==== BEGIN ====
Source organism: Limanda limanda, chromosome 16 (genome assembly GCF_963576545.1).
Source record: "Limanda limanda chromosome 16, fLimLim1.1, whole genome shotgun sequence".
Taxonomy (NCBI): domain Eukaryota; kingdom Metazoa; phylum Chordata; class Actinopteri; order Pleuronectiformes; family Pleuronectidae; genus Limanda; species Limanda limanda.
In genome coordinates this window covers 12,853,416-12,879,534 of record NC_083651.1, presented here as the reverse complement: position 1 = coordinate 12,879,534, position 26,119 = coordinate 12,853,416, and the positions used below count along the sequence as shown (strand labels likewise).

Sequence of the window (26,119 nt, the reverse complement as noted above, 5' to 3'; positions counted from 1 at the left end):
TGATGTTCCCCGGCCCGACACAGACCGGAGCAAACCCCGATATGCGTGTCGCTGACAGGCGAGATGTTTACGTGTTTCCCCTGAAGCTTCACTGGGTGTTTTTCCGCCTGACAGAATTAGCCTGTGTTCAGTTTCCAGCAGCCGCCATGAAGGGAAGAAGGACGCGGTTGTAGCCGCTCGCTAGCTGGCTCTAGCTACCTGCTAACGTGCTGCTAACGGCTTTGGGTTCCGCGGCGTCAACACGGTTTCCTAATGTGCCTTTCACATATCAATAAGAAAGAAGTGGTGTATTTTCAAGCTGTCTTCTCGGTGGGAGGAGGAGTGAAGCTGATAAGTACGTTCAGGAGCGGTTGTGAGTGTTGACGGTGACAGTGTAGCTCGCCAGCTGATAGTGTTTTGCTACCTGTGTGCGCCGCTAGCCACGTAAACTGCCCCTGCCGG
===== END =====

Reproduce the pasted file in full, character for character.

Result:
Source organism: Limanda limanda, chromosome 16 (genome assembly GCF_963576545.1).
Source record: "Limanda limanda chromosome 16, fLimLim1.1, whole genome shotgun sequence".
Taxonomy (NCBI): domain Eukaryota; kingdom Metazoa; phylum Chordata; class Actinopteri; order Pleuronectiformes; family Pleuronectidae; genus Limanda; species Limanda limanda.
In genome coordinates this window covers 12,853,416-12,879,534 of record NC_083651.1, presented here as the reverse complement: position 1 = coordinate 12,879,534, position 26,119 = coordinate 12,853,416, and the positions used below count along the sequence as shown (strand labels likewise).

Sequence of the window (26,119 nt, the reverse complement as noted above, 5' to 3'; positions counted from 1 at the left end):
TGATGTTCCCCGGCCCGACACAGACCGGAGCAAACCCCGATATGCGTGTCGCTGACAGGCGAGATGTTTACGTGTTTCCCCTGAAGCTTCACTGGGTGTTTTTCCGCCTGACAGAATTAGCCTGTGTTCAGTTTCCAGCAGCCGCCATGAAGGGAAGAAGGACGCGGTTGTAGCCGCTCGCTAGCTGGCTCTAGCTACCTGCTAACGTGCTGCTAACGGCTTTGGGTTCCGCGGCGTCAACACGGTTTCCTAATGTGCCTTTCACATATCAATAAGAAAGAAGTGGTGTATTTTCAAGCTGTCTTCTCGGTGGGAGGAGGAGTGAAGCTGATAAGTACGTTCAGGAGCGGTTGTGAGTGTTGACGGTGACAGTGTAGCTCGCCAGCTGATAGTGTTTTGCTACCTGTGTGCGCCGCTAGCCACGTAAACTGCCCCTGCCGG